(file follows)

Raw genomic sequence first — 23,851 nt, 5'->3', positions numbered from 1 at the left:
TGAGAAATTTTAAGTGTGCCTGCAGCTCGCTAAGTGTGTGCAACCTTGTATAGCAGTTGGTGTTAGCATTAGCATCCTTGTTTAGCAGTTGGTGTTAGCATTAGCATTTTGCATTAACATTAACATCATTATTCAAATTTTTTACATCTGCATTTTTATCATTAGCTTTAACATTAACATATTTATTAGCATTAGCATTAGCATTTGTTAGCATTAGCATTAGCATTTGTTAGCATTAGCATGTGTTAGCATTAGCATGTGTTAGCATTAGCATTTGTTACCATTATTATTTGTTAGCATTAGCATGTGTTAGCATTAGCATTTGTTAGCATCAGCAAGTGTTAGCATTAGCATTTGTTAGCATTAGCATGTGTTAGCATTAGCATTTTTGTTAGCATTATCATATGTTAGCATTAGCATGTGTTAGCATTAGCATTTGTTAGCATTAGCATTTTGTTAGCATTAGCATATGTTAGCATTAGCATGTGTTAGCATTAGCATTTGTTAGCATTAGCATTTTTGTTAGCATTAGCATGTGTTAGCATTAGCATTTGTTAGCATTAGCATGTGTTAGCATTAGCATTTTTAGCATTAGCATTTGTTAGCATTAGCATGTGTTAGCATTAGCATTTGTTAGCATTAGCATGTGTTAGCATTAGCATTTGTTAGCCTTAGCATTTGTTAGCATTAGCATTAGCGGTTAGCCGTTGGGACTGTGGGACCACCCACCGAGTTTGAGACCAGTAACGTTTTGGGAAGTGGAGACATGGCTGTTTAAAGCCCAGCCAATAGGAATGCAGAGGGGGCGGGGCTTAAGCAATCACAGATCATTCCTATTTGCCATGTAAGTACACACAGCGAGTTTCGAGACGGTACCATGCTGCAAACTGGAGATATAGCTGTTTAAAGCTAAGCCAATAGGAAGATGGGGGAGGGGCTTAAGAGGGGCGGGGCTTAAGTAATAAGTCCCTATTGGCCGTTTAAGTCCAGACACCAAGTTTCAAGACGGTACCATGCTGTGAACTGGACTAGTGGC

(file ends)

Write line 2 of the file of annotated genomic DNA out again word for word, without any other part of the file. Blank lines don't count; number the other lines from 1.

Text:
TGAGAAATTTTAAGTGTGCCTGCAGCTCGCTAAGTGTGTGCAACCTTGTATAGCAGTTGGTGTTAGCATTAGCATCCTTGTTTAGCAGTTGGTGTTAGCATTAGCATTTTGCATTAACATTAACATCATTATTCAAATTTTTTACATCTGCATTTTTATCATTAGCTTTAACATTAACATATTTATTAGCATTAGCATTAGCATTTGTTAGCATTAGCATTAGCATTTGTTAGCATTAGCATGTGTTAGCATTAGCATGTGTTAGCATTAGCATTTGTTACCATTATTATTTGTTAGCATTAGCATGTGTTAGCATTAGCATTTGTTAGCATCAGCAAGTGTTAGCATTAGCATTTGTTAGCATTAGCATGTGTTAGCATTAGCATTTTTGTTAGCATTATCATATGTTAGCATTAGCATGTGTTAGCATTAGCATTTGTTAGCATTAGCATTTTGTTAGCATTAGCATATGTTAGCATTAGCATGTGTTAGCATTAGCATTTGTTAGCATTAGCATTTTTGTTAGCATTAGCATGTGTTAGCATTAGCATTTGTTAGCATTAGCATGTGTTAGCATTAGCATTTTTAGCATTAGCATTTGTTAGCATTAGCATGTGTTAGCATTAGCATTTGTTAGCATTAGCATGTGTTAGCATTAGCATTTGTTAGCCTTAGCATTTGTTAGCATTAGCATTAGCGGTTAGCCGTTGGGACTGTGGGACCACCCACCGAGTTTGAGACCAGTAACGTTTTGGGAAGTGGAGACATGGCTGTTTAAAGCCCAGCCAATAGGAATGCAGAGGGGGCGGGGCTTAAGCAATCACAGATCATTCCTATTTGCCATGTAAGTACACACAGCGAGTTTCGAGACGGTACCATGCTGCAAACTGGAGATATAGCTGTTTAAAGCTAAGCCAATAGGAAGATGGGGGAGGGGCTTAAGAGGGGCGGGGCTTAAGTAATAAGTCCCTATTGGCCGTTTAAGTCCAGACACCAAGTTTCAAGACGGTACCATGCTGTGAACTGGACTAGTGGC